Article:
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No Castle of Dreams by Marjorie McEvoy
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If you want to read a real Gothic and not just one advertised as a Gothic, then don't bother opening this book.  Outside of the fact that the Gothic elements are minimal, at best, the writing was poor (I can't say "outright atrocious" because I have read worse).

The synopsis: "A new job brought Christine the man of her dreams, but a closer look brought her a seemingly endless struggle for the real love of her life."

This was written in 1960 and the setting was in Cornwall so I expected so much better.  It is hard for me to comment on the accuracy of life's little details back then but I felt the plot was so contrived.

Why was this classified as a Gothic? Is it because of the castle located on an isolated island off the coast of Cornwall? If so, most of the story should have taken place there. Once the story moved away from this, it seemed to lose its direction.  Perhaps, the author had meant something different when she started out and the story just veered off out of her control.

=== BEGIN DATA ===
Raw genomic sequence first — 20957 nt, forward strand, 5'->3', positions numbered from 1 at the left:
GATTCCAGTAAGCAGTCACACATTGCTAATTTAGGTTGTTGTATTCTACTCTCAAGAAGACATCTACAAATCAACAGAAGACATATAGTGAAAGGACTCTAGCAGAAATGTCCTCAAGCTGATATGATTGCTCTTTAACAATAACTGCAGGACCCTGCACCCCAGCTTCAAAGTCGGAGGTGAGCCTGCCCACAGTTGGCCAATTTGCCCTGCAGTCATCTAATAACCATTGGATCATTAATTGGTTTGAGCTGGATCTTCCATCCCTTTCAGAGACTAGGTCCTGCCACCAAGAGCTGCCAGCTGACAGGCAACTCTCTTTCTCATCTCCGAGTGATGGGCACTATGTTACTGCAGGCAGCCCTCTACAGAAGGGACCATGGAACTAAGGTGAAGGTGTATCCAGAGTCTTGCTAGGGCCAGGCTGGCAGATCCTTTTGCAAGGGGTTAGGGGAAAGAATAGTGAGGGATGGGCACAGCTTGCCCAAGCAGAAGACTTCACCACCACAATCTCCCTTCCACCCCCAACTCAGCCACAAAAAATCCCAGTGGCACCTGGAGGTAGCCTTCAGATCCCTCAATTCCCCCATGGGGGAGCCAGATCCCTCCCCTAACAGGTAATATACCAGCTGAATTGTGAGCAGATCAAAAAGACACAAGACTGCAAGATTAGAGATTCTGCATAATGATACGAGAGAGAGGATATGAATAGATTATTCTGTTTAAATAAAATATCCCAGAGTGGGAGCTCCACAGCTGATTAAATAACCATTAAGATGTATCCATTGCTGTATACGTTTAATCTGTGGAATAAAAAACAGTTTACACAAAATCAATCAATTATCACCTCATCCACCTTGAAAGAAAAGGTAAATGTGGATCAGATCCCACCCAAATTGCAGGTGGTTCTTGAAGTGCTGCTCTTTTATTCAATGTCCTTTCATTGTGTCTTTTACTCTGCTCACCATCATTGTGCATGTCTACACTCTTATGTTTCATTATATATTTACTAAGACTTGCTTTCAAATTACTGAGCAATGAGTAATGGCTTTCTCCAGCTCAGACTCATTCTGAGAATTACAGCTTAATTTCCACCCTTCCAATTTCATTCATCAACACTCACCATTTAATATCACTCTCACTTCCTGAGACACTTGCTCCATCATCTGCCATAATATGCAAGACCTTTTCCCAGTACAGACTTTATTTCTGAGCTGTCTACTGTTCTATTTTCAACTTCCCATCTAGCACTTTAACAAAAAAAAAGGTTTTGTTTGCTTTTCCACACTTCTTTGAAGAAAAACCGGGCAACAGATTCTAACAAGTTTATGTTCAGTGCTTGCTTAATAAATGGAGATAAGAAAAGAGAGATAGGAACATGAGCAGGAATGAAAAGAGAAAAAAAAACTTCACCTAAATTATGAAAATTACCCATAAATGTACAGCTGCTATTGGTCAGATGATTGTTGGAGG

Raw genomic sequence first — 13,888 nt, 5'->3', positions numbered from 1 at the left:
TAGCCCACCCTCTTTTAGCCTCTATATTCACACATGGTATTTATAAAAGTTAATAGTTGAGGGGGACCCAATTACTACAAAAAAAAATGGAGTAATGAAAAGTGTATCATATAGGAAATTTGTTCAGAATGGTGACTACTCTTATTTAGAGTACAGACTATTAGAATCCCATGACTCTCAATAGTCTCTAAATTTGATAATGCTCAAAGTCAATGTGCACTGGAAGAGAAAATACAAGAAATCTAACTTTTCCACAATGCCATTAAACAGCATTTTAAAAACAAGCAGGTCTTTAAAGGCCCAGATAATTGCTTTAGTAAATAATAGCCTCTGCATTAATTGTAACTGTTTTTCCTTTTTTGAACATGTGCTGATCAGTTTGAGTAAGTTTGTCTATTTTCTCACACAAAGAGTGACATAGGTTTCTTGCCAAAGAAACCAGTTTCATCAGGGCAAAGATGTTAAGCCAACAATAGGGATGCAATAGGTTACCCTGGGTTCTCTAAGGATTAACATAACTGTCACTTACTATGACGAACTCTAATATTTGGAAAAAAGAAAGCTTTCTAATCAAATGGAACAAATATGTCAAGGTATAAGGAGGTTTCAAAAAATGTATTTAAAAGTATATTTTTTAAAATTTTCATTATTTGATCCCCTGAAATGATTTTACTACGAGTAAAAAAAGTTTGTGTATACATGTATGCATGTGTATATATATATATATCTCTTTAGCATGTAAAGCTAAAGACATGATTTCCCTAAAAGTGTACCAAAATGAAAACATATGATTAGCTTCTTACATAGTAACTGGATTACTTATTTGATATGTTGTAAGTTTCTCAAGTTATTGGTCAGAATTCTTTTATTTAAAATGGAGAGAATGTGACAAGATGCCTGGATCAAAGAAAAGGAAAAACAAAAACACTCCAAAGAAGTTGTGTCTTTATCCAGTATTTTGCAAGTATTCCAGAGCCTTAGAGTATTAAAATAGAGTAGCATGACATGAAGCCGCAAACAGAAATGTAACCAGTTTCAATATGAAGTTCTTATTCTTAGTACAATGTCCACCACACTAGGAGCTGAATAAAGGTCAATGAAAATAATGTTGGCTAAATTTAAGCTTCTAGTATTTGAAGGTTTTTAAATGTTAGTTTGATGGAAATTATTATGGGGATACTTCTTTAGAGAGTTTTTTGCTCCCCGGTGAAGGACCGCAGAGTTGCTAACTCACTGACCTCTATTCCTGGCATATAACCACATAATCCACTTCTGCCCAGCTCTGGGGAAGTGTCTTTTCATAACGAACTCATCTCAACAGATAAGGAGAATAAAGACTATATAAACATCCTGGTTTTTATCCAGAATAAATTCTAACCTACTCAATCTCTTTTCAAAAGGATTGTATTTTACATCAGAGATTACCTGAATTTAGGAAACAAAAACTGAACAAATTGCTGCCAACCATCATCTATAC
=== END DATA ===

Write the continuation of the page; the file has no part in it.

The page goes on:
Christine goes to the castle to nurse an elderly lady. While there, she meets and falls in love with the grandson, Neal, who is a musician.  His wife, Ann, an artist, "apparently" died somewhere.  Neal and Christine hastily fall in love and marry.  After the honeymoon, Christine discovers an old diary of Ann's, in which she describes the "madness" in the family and how she was desperate to get away, as well as some artwork. It was difficult to gauge Christine's reaction to what she read because it seemed to have little impact on her memory.  The author states that she was "feeling like Bluebeard's wife leaving the chamber of horrors".  I had to laugh because the descriptions of madness were: Neal has a fight with his manager and vows never to perform publicly again, his mother is in a nursing home with what sounds like dementia, and his grandmother is desperate to see a great grandchild before she dies. Oooh, that's so scary! Right after this, the couple have their first argument because Christine has another admirer. Neal then decides that he wants to suddenly take a trip, so he takes Christine to Paris, where she runs into a couple of artists and guess what? That's right, she meets Neal's "late" wife.  Of course, she doesn't realize any of this despite the fact that she is selling artwork with her initials on it and it matches the ones Christine found in the cellars of the castle.  Christine buys the artwork to surprise Neal and he throws a fit when he sees who the artist is.  Then he has to admit to Christine that his wife never died and he is in a bigamous marriage.  He refuses to release her because it would create a scandal for him and he had planned to start performing again.  Despite this, Christine manages to run away from him and tries to connect with her other admirer.  What a ridiculous plot.
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